Tourism officials worry that the proposal could have a negative economic impact.'
How Dover NH works to address having affordable housing options
Having diverse and affordable housing options is a timeless need. Affordability can mean the cost to buy a home/unit or rent one. It has a lot of implications and there is a need to constantly be aware of what the market is like and how times are changing.
Housing costs are tied, in
part to the 5 L’s: Land, Lumber, Labor, Lending and
Legislation. Land is the base. Without land you don’t have a place to build. In
Dover, a housing lot ranges in cost from $120,000 to $160,000. Lumber stands
for all materials needed to build a unit. In the past few years material costs
have escalated for a variety of reasons. The next L is labor. If you haven’t
tried to find a trades person recently you are lucky. The trades have suffered
from a lack of employees over the past decade, and rates have increased, as
availability has shrunk. Together, lumber and labor create a cost to build a
home is about $184-$190 a square foot. Lending is the portion of providing
financing to both builders and paying for a home. Finally, Legislation is looks
at zoning and other regulations that govern residential construction.
Legislation is the only area
the City has control over.
Hampshire is seeing an increase in population. Home construction is down, and
has been since 2008. In the ten year period from 2010 to 2019, the state added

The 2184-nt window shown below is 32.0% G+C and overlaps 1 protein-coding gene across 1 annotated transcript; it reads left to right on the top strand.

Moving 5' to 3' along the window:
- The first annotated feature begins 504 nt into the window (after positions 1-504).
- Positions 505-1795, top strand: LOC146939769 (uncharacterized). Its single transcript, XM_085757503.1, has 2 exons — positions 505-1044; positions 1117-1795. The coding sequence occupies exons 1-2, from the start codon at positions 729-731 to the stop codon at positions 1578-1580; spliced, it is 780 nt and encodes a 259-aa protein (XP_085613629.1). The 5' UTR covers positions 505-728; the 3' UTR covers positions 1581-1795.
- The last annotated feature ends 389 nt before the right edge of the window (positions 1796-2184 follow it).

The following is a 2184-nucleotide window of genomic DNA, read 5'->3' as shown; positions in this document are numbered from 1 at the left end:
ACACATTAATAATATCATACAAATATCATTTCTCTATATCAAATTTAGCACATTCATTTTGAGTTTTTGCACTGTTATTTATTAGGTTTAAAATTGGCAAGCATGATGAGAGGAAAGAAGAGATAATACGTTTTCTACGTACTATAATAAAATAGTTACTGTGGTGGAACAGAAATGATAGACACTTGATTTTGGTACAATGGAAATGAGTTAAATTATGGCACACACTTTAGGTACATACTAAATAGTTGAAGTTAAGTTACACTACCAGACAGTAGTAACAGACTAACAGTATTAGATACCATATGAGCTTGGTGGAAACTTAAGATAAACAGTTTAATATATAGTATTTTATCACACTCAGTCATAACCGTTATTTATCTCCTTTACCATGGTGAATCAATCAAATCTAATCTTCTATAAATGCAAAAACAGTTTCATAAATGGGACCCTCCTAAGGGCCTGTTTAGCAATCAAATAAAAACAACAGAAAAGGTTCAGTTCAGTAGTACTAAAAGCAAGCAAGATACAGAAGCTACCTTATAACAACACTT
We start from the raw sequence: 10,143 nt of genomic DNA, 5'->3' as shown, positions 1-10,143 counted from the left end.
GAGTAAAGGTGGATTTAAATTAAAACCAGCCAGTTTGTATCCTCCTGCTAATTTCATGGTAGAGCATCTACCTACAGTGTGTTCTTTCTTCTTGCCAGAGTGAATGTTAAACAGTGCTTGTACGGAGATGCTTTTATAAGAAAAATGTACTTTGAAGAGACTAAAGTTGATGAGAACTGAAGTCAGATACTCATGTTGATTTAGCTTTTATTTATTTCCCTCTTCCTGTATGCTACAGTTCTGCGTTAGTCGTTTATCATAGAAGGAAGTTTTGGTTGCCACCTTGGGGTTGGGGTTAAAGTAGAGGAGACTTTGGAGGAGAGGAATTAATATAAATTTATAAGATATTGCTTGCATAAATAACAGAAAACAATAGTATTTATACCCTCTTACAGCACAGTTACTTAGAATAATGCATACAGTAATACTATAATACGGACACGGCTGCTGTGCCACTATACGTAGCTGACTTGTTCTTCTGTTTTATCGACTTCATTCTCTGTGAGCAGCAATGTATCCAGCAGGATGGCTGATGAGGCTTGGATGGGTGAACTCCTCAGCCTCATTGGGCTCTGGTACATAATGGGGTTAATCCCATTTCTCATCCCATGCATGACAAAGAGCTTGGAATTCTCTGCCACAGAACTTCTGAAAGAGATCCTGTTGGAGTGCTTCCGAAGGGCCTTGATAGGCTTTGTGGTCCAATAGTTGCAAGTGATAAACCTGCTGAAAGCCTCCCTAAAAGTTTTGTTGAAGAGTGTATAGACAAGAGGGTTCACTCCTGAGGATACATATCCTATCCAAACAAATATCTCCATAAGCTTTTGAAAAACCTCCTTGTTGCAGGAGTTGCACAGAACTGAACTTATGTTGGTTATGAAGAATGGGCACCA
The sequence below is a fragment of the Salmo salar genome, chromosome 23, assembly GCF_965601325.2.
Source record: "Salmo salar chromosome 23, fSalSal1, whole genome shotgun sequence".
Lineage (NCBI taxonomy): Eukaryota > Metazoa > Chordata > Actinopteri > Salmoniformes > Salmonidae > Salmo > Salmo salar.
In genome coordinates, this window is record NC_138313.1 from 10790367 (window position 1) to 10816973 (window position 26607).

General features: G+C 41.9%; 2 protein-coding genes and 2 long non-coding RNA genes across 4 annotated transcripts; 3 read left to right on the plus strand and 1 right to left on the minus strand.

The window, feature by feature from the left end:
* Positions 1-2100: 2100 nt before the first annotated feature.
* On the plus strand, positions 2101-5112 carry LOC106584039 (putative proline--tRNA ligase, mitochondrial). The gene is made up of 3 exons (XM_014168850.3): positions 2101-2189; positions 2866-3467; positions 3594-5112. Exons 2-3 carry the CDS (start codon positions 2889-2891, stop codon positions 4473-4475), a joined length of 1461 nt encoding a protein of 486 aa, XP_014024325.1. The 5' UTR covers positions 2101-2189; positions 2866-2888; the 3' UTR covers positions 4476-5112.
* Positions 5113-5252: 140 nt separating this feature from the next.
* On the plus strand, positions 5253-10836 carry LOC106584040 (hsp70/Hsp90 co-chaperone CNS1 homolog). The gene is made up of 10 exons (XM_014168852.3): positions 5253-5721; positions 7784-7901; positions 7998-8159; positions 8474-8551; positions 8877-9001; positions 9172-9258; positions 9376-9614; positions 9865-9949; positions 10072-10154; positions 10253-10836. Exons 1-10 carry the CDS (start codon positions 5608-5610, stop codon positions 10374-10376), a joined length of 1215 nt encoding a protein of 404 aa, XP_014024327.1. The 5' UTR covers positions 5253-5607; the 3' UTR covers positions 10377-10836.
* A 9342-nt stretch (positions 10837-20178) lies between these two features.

approximately 32,000 units. The 13 cities in the State provided almost 12,000
of those units. Dover added the third most units in that period, 1,234. The
average for the state was 140. Interestingly, for Dover there were 300 more
units created in the previous 10 years. Out of the past 5 decades, 2010 – 2019
was the fourth lowest level of construction (1990-1999 was lower).
As noted above the City really
can impact on legislation. To that end Dover has focused on density, keeping an
eye on supply and demand. The City of Dover allows:
- multi-family housing is over half of the area of Dover
- manufactured housing in most residential areas
- A variety of natural density throughout the City
- In more urban areas we allow 1 unit per 2K square feet of lot size, to 1 unit per 40K in the more rural areas.
- Rooming houses in certain zones.
Housing diversity in Dover is nothing new. Since 2010, Dover has increased density the following ways:
- Removed density calculation required downtown